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What are the main determinants of industrial location?

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T H E E U R O P E A N S P A T I A L E C O N O M Y E C 5 5 5 What are the main determinants of industrial location? Introduction The last years have seen a strong increase in the study of industrial location and economic geography. The deepening economic integration within so called tax and customs unions such as the European Union has fuelled new interest in the field of industrial location. The fact that industrial production has a tendency to agglomerate in central regions has been a major concern to policy makers not just within the EU. Recent findings by researchers such as Fujita, Krugman and Venables (1999) identifying new modelling tricks to compare industrial organizations, international trade and economic growth more accurately has led to an increasing number of studies being conducted. The Three Main Schools of Industrial location Developments of the theory of industrial location can be tracked down by following the evolution of the three main schools of thought as outlined below. For a tabular illustration, please refer to the Appendix. One of the first studies of trade and location is Ricardo's classical theory of comparative advantage (1817), which was later on linked with the Heckscher-Ohlin (H-O) model. The H-O model predicts that the patterns of trade between countries are based on the characteristics of the countries. The H-O model says that a capital-abundant country will export the capital-intensive good while the labour-abundant country will export the labour-intensive good. ...read more.


in turn determines profitability of firms. Depending on the starting point, they either predict convergence or divergence. At high values of T it is most profitable to produce in both locations, leading to divergence. At low levels of T, production will tend to locate in a single location (the core). Bifurcation Core Periphery Model In view of the multiple outcomes which can be accommodated in this theoretical framework, empirical evidence is limited. In these models, agglomeration mechanisms are confronted with increases in the prices of the immobile factors. The outcome may be high agglomeration levels resulting in the centre-periphery structure, which in turn lead to higher economic integration. The new economic geography literature extends this line of research by showing that international or inter-regional demand differences are themselves likely to be endogenous - either because of mobility of workers (Krugman, 1991) or because of mobility of firms which demand intermediate goods (Venables, 1996). In industries, which are linked through an input-output structure, the downstream industry will form the market for upstream firms. The home-market effect1 then means that upstream firms are drawn to locations where there are relatively many. In addition to this demand (or backward) linkage there may also be a cost (or forward) linkage. Having a larger number of up-stream firms in a location benefits downstream firms who obtain their intermediate goods more cheaply - by saving transport costs, and perhaps also benefiting from a larger variety of differentiated inputs or more intense competition in the upstream industry. ...read more.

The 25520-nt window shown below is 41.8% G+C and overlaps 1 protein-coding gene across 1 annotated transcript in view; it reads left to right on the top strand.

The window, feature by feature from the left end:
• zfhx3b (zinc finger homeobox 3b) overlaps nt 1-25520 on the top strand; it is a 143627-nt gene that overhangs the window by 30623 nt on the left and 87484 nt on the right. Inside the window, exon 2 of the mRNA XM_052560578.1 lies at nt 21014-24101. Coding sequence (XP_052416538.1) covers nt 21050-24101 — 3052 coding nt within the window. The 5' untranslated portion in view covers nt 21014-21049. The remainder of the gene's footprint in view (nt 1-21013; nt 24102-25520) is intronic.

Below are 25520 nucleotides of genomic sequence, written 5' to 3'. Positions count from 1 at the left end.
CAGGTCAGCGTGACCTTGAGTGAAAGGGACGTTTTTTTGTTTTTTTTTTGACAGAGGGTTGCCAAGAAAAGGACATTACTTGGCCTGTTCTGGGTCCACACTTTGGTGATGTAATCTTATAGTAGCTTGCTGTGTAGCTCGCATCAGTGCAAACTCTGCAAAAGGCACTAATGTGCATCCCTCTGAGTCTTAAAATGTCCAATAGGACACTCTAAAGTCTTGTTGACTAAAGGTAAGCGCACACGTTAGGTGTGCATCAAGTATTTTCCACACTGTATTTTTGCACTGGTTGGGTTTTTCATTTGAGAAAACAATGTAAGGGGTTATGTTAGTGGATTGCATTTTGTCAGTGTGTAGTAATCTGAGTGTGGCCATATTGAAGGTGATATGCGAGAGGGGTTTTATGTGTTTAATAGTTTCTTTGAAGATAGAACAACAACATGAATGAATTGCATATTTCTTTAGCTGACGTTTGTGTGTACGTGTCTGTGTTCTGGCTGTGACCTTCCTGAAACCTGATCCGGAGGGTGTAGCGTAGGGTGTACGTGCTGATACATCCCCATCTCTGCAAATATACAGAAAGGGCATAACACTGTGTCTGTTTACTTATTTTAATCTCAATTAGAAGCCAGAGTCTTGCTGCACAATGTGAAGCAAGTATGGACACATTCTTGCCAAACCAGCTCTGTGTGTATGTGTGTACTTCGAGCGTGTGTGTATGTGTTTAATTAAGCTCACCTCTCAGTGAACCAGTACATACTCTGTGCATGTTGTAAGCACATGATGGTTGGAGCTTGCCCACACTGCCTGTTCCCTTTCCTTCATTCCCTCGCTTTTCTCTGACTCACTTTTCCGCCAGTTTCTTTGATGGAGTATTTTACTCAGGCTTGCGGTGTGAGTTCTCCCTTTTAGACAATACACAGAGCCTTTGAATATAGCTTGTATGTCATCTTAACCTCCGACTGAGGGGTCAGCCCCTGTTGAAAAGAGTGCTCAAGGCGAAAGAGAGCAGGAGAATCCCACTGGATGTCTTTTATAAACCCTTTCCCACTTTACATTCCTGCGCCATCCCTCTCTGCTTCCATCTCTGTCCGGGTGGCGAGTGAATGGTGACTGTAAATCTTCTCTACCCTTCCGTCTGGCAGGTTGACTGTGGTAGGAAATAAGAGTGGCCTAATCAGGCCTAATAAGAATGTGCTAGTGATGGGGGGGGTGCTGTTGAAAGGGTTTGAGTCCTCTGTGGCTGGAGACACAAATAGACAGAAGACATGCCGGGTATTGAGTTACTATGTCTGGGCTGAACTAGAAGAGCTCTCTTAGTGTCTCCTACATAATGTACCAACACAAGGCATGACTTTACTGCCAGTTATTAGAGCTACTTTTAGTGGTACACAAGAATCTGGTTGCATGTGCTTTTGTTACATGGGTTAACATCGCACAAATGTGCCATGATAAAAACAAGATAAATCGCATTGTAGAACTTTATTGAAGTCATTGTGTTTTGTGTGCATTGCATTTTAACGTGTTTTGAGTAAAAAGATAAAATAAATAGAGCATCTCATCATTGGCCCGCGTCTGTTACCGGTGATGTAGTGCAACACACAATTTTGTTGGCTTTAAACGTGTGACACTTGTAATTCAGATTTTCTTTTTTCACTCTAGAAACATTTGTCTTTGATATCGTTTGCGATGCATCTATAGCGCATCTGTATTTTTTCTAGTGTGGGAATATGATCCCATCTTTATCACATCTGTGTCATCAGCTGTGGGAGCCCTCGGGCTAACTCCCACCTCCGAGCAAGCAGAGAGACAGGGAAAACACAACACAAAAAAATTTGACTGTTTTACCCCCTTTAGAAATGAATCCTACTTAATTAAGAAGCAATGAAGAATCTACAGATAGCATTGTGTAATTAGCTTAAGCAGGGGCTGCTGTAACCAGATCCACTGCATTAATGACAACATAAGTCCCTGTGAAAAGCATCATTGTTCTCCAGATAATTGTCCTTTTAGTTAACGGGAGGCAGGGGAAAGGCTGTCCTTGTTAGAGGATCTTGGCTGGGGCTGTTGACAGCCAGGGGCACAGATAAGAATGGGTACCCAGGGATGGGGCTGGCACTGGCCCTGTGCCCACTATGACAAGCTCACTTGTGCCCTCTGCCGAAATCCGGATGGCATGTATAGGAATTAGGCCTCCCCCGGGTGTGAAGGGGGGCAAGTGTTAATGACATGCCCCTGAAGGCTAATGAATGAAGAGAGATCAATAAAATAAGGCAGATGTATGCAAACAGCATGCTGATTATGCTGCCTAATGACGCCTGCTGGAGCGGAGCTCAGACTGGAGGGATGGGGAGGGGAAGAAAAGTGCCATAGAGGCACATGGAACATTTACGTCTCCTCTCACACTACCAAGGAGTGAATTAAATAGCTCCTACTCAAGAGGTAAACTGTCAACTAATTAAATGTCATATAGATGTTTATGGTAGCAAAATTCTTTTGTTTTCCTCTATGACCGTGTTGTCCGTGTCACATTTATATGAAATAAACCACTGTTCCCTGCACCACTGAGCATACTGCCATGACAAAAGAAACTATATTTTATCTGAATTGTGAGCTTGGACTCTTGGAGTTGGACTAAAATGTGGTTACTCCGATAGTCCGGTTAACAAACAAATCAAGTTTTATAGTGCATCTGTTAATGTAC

In the second part we have seen that in theory firms should only be competing on comparative advantage, once trade barriers have been removed. However, continuing integration means that at intermediate levels of transportation cost, geographical advantage becomes of strong importance leading to concentration of businesses. At high levels of transport cost, firms in custom-unions are likely to move to the periphery as the trade-off becomes more favourable. Towards the end of the essay we have seen that a number of industries that were initially spatially dispersed have become more concentrated on the periphery of the European union, especially in high technology 'footloose' industries in countries like Ireland. Appendix 1: Traditional Trade Theory New Trade theory New Economic Geography Market structure Perfect competition Monopolistic competition Monopolistic competition Plant level effects Generally constant returns to scale but with technological differences Natural resource endowments Factor endowments and intensities Generally increasing returns to scale Substitutability of differentiated goods Home market dominates Trade costs typically ignored IRS and pecuniary externalities (labour market, backward and forward linkages) Technological externalities Positive trade costs Industrial concentration Location of industry determined by endowments Inter-industry specialisation according to comparative advantage and H-O theory Unique equilibria Location of industry determined exogenously Inter- and intra-industry specialisation Unique equilibria Location of industry determined endogenously through labour market, backward and forward linkages and migration Tendency to centripetal agglomeration Inter- and intra-industry specialisation Multiple equilibria Trade Inter-industry Inter- and intra-industry Inter- and intra-industry Welfare effects of reducing trade barriers Net gain according to trade creation and trade diversion All countries gain Owners of scarce factors lose Net gains Large countries benefit more than small (i.e. ...read more.

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